Experts Available for Analysis on Attack on America
MEDIA COVERAGE OF NATIONAL POLITICAL CRISIS
Kathy Smith, chair of the political science department at Wake Forest, can comment on how the media coverage of the terrorist attacks is shaping Americans’ views and reactions. She can also speak about media responsibility in a time of national political crisis. “It is interesting to see how the media’s response to the attacks measures up to our country’s need for responsible journalism,” Smith says. “Some incidents being shown are more sensational than informative. An example is the repeated broadcast of footage of people cheering in the West Bank. From what we are learning, this is not an accurate portrayal of the general feeling in that part of the world. But those images remain in Americans’ minds and shape the way some people are reacting to what happened and what they expect from our government.” Smith is available until 11 a.m. on Sept. 13. Contact the News Service to arrange an interview.
IMPACT OF TERRORIST ACTS ON FINANCIAL MARKETS
Bruce Resnick, Joseph M. Bryan Jr. Professor of Banking and Finance at the Wake Forest University Babcock Graduate School of Management, can comment on the impact of Tuesday’s terrorist activities on international financial markets. Resnick is the co-author of the book “International Financial Management.” He specializes in investments, portfolio management and international financial management. He can be reached at 336-758-4581 or by contacting Eric Whittington in the MBA school’s external relations office at email@example.com, 336-758-5030.
U.S. ECONOMY IN THE HANDS OF CONSUMERS, SAYS WFU EXPERT
The impact that the shocking terrorist attacks on New York and Washington will have on the U.S. economy lies in the hands of consumers who so far have helped keep the slowing economy out of a recession, says Gary Shoesmith, professor of economics at Wake Forest University. “If consumers lose confidence in the stability of the U.S. and world economy, it could be enough to tip the economy into recession, especially considering that consumer spending is what has prevented a national recession so far,” says Shoesmith, director of the Center for Economic Studies at Wake Forest’s Babcock Graduate School of Management. He can be reached at 336-758-5053, or by contacting Eric Whittington, eric.Whittington@nullmba.wfu.edu, and 336-758-5030.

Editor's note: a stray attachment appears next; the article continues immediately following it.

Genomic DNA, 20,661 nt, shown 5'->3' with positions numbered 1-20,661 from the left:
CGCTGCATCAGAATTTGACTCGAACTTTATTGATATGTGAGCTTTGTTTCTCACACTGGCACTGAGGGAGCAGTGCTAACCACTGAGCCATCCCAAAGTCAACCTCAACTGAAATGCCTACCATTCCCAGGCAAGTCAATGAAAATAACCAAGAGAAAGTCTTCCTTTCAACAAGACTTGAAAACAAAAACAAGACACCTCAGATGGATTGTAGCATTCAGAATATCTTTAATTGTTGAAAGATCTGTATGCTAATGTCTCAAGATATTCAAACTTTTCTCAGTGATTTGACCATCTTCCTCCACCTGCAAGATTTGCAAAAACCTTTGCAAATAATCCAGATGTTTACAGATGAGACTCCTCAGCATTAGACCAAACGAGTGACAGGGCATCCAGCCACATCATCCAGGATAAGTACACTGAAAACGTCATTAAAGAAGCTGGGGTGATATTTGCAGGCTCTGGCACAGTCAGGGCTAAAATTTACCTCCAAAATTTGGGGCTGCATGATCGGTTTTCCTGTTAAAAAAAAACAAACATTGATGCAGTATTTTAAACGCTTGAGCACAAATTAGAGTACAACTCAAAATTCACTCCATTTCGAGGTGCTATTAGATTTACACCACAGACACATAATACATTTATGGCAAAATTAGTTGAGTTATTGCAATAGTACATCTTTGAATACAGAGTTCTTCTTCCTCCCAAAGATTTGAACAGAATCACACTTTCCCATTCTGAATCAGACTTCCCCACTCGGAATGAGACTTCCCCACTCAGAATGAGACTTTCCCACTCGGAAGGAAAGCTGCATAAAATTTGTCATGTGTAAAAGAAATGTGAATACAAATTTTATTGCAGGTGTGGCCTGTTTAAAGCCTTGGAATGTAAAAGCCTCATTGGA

CRISIS COMMUNICATION/INVESTIGATING TERRORISM
Randall Rogan, associate professor of communication and an expert on crisis communication and terrorism, is available for expert analysis of Tuesday’s terrorist acts in New York and Washington, D.C. Rogan is a consultant to intelligence agencies, providing assistance and training in crisis communication and hostage negotiations. In 1995, Rogan was one of two communications experts that linked the Unabomber Manifesto to Ted Kaczynski by analyzing letters and other documents. He can comment on the how these agencies conduct investigations into terrorist acts, the purpose of and responses to terrorism, and handling crisis situations. To arrange an interview, contact the News Service.
BOTH SPIRITUAL CRISIS AND RENEWAL, AS AMERICANS REACT TO TERRORIST ATTACKS
Bill J. Leonard, dean of the Divinity School at Wake Forest, says Tuesday’s terrorist attacks have greatly affected Americans on the spiritual level. Some people are questioning their faith while others are experiencing a religious renewal. Leonard is available to comment on these issues. The author of several books, he is an expert on religious trends in America and church history. To arrange an interview, contact the News Service.
PARENTS AND TEACHERS CAN HELP KIDS DEAL WITH CRISIS
Donna Henderson, assistant professor of counselor education, can offer tips on how teachers and parents can help school-aged children handle the tragic events of Sept. 11. An expert on counseling children and an experienced school counselor, she can also comment on the long-term psychological effects the recent terrorist activities may have on children. To talk with Henderson, contact the News Service.
Other Stories This Week at Wake Forest
CONVOCATION WITH N.C. FIRST LADY MARY EASLEY STILL ON
Mary Easley, first lady of North Carolina, will speak at Wake Forest’s Opening Convocation on Sept. 13 at 11 a.m. in Wait Chapel. Easley’s scheduled speech is titled “Competence, Confidence and the Comfort Zone; How to Color Your Life Outside the Lines.” The university will recognize the recent terrorists attacks during the ceremony. The event is free and open to the public. To arrange media coverage of the event and an interview with Easley, contact the News Service.
FAMOUS COMEDY TROUPE COMES TO WFU
The Second City, an improvisational comedy troupe that lists Bill Murray and Joan Rivers among its alumni, will perform at Wake Forest University at 8 p.m. on Sept. 17. Members of the group will be on campus throughout the day prior to their performance and will be available for interviews. To arrange an interview with the cast, contact the News Service by Friday, Sept. 14.
FORUM TO DISCUSS AMERICAN RELATIONS WITH PACIFIC NATIONS
Wake Forest University will host a political science forum titled “The Taiwan Issue: U.S. Policy Toward Taiwan and China,” Sept. 14 at 3 p.m. The event will be held in Benson University Center, Room 401, and is free and open to the public. The media is also invited to attend. To arrange an interview with the panelists, contact the News Service.
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